Tag Archives: Javier Perianes

RSNO / Ollikainen

Glasgow Royal Concert Hall

The resilience and application of the international music community in the face of the continuing challenges of the pandemic are remarkable. Protocols prevented the Finnish artistic director of the Iceland Symphony Orchestra, Eva Ollikainen, from making her debut with the RSNO a week previously, when the versatile Jonathan Stockhammer stepped in to take charge of her concert, including its Finnish and Icelandic music.

A week later it was the RSNO’s Principal Guest Conductor who was missing, and Ollikainen present on the podium to take on Elim Chan’s programme of Tchaikovsky’s Nutcracker preceded by the music of Maurice Ravel. Seat-of-the-pants stuff? You’d never have known it was anything but planned from the beautifully measured performances of everyone on stage, and that also included Spanish pianist Javier Perianes, who had stepped in at short notice to replace Bertrand Chamayou for Ravel’s Concerto in G, and the orchestral players, whose full-on schedule included a couple of Childrens Classic Concerts as well as their evening shows.

If Impressionism means anything in orchestral music, Ravel’s arrangement of his Une barque sur l’ocean, from his Miroirs set of piano pieces, is surely it. Requiring a vast ensemble, almost everyone playing throughout, it is filled with swells, ebbing and flowing, ripples and lappings. A gorgeous work and the perfect aperitif for the concerto that followed.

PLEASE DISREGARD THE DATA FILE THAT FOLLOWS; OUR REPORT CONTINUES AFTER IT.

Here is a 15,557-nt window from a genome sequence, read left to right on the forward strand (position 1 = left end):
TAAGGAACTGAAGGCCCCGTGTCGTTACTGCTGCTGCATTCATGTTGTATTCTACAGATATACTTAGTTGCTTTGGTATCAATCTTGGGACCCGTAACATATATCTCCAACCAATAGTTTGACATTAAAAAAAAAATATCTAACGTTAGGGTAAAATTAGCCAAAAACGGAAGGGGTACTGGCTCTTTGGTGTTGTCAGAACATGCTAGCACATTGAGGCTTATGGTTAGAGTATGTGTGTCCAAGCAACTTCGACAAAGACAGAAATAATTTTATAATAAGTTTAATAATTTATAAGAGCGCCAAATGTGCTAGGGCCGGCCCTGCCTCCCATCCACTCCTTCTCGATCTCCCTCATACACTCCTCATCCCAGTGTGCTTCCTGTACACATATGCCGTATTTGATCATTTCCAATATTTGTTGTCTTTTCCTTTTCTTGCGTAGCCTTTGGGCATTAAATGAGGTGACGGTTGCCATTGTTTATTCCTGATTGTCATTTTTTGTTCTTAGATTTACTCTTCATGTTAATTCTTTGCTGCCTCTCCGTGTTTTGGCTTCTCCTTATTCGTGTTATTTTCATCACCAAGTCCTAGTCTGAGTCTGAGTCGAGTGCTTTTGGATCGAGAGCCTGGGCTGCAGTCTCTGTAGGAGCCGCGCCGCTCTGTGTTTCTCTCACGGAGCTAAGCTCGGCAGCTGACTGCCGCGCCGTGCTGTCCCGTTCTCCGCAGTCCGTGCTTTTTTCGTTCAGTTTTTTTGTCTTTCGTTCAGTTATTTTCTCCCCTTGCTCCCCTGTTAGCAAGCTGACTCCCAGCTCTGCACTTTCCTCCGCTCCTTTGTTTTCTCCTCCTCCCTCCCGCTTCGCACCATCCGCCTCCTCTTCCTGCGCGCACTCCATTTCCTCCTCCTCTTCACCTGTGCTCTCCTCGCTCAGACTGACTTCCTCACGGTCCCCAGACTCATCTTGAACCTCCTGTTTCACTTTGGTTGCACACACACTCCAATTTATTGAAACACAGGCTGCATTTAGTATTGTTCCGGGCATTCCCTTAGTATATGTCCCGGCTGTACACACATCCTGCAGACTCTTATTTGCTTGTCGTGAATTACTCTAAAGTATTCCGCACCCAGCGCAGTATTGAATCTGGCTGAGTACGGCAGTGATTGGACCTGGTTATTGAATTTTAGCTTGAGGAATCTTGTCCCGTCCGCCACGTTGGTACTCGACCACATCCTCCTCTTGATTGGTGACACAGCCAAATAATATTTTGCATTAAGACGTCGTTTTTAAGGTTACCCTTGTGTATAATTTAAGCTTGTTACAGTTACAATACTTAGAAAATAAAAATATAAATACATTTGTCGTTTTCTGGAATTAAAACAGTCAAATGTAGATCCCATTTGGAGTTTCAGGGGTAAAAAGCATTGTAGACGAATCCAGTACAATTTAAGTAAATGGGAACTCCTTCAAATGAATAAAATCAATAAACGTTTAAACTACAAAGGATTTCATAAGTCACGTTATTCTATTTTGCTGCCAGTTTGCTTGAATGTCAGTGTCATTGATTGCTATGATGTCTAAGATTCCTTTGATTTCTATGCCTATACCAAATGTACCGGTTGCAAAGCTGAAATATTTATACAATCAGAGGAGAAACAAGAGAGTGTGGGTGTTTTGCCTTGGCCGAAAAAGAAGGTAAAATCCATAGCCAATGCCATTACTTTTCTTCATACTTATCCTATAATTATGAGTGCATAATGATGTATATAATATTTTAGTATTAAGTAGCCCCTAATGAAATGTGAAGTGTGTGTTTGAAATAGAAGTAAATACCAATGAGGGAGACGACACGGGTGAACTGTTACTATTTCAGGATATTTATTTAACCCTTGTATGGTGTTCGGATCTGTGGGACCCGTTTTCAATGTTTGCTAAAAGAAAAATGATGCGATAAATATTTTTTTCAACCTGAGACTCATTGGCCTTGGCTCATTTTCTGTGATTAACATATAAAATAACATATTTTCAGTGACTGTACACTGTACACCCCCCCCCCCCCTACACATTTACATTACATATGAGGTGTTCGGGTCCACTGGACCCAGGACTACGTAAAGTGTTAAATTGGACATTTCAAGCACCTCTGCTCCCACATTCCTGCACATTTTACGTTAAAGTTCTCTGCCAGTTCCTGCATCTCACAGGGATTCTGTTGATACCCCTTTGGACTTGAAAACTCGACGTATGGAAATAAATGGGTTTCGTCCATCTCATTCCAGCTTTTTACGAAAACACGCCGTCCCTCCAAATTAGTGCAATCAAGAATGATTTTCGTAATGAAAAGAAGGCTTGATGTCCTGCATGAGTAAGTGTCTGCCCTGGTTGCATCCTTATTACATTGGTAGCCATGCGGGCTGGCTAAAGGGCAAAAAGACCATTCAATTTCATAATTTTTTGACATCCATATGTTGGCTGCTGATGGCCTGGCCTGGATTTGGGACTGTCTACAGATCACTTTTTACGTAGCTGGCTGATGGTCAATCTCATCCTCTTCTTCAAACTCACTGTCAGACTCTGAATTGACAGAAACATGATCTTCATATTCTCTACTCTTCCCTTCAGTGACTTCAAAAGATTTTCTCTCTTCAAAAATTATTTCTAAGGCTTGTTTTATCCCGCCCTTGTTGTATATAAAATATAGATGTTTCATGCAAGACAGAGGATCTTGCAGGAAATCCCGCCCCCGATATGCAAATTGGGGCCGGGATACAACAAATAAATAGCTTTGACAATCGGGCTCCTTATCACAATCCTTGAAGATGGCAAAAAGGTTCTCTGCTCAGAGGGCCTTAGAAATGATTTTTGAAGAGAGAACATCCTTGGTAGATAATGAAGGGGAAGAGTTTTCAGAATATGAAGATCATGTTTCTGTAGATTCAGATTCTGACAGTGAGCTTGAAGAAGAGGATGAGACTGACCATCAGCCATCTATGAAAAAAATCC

Whatever difficulties its composition presented, Ravel’s Concerto in G is a hugely atmospheric triumph that speaks to us now in the voice of a century ago, when jazz was the lingua franca of many a musical hipster. The arresting orchestration of the opening bars sets up the entrance of the soloist, speaking immediately of the era. Brass and wind interjections, redolent of big band music, are crucial to that atmosphere, but the soulful pianism of Perianes was at the heart of everything – a relaxed and masterful performance of a challenging work. Later on the warm-toned cor anglais of Henry Clay was the key second voice, and the entrance of the violas and cellos in the Adagio was particularly beautifully realised, before a finale that was brimming with energy. That ebullience was led by the soloist, who returned to the platform with a generous helping of De Falla by way of an encore.

There were also many elements to admire and enjoy in Ollikainen’s treatment of all the best-known bits in Tchaikovsky’s music for The Nutcracker ballet, but the sweet frosted topping on this selection box was the presence of the RSNO Junior Chorus, filling the choir stalls in a socially-distanced fashion.

The pairing with Ravel of this earlier master of orchestration made fine musical sense, and the conductor resisted any temptation towards lush Romantic excess. There can be a vast distance between concert performances of this score and the work of a pit band for a Christmas production at the Theatre Royal next door, but Ollikainen’s Nutcracker was one that recognised the discipline of working with dancers, and those young singers added their wordless contribution with the same precision.

Keith Bruce